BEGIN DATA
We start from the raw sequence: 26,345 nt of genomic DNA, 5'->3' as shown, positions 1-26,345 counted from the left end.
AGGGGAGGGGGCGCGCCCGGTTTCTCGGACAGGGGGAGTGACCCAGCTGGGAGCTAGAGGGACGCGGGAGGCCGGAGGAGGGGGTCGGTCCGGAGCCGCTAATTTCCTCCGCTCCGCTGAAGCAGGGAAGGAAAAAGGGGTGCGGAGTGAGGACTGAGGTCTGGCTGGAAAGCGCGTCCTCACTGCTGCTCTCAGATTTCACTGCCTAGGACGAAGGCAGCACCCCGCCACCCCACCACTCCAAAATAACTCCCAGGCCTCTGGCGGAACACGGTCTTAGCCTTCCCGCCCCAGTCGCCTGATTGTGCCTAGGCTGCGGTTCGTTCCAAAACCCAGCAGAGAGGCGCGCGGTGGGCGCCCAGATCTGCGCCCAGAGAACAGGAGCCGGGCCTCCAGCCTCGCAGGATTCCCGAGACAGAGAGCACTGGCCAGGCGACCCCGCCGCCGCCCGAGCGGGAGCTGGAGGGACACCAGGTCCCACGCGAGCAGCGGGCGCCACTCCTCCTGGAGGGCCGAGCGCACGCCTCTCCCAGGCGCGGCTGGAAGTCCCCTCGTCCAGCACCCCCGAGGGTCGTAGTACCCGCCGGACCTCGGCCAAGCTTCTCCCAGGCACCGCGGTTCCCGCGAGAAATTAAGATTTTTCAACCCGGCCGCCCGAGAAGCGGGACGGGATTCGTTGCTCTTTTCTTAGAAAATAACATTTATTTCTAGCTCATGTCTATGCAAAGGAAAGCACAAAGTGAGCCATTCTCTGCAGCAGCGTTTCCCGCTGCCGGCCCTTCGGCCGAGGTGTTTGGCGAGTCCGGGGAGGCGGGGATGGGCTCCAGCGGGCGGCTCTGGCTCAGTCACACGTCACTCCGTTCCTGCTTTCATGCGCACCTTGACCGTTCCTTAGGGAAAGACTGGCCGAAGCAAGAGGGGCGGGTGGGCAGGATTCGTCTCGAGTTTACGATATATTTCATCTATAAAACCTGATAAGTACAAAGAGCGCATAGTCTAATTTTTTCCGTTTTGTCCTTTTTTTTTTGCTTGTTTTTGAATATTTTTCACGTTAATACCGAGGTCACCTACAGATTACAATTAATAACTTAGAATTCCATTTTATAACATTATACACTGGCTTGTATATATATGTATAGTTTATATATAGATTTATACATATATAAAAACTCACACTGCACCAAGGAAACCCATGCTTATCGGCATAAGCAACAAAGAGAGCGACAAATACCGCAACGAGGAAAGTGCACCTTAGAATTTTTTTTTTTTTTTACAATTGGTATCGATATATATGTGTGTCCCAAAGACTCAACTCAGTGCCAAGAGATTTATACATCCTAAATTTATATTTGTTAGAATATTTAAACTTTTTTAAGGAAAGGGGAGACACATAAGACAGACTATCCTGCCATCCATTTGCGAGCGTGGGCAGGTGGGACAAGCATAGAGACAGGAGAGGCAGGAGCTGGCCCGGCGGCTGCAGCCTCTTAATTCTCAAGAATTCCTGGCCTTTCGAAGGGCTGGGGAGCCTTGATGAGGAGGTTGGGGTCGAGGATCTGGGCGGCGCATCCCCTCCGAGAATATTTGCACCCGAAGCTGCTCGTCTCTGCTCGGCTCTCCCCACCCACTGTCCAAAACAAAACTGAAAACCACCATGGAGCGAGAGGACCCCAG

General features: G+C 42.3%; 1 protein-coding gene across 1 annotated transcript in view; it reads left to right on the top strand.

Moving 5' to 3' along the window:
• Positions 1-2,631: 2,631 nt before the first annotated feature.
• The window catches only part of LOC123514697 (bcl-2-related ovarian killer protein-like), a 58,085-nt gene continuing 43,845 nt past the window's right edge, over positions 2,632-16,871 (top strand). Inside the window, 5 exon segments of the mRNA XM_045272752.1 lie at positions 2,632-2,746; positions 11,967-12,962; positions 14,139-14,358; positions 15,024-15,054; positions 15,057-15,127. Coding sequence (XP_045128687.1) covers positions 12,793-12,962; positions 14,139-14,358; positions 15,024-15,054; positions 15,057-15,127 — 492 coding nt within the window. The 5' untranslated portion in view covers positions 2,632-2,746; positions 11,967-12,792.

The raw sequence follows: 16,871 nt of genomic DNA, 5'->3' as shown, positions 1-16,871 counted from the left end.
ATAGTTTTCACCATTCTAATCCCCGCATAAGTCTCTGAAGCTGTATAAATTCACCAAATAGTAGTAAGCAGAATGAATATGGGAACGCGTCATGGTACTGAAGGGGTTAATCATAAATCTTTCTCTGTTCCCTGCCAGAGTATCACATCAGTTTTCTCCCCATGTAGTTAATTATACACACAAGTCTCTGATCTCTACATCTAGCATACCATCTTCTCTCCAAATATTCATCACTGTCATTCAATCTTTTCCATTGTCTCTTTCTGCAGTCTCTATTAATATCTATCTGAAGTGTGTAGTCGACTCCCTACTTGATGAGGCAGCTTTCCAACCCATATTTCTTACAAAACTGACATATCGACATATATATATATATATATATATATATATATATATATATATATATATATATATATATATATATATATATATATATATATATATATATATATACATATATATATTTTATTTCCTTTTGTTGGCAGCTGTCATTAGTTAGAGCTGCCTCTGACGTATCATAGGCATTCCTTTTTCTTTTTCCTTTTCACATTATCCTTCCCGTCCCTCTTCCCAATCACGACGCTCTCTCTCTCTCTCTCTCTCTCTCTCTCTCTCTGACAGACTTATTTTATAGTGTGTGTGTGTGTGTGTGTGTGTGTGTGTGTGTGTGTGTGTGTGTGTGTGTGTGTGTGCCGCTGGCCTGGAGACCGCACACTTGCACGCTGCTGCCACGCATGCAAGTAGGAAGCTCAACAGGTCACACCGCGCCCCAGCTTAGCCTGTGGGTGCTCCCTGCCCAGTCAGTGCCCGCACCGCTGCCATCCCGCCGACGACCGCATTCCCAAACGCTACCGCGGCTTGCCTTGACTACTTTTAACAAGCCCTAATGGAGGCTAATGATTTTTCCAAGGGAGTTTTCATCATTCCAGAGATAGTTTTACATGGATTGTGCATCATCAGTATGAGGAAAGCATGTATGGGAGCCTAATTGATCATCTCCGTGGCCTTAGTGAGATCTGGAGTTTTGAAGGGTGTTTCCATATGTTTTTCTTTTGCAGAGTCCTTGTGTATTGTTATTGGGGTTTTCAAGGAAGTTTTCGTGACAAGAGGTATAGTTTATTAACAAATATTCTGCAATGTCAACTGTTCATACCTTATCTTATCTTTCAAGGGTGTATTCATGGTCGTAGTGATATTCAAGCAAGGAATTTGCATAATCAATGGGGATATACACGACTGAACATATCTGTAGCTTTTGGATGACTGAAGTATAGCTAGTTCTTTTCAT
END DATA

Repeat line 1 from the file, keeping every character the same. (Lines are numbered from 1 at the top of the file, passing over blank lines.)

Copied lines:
We start from the raw sequence: 26,345 nt of genomic DNA, 5'->3' as shown, positions 1-26,345 counted from the left end.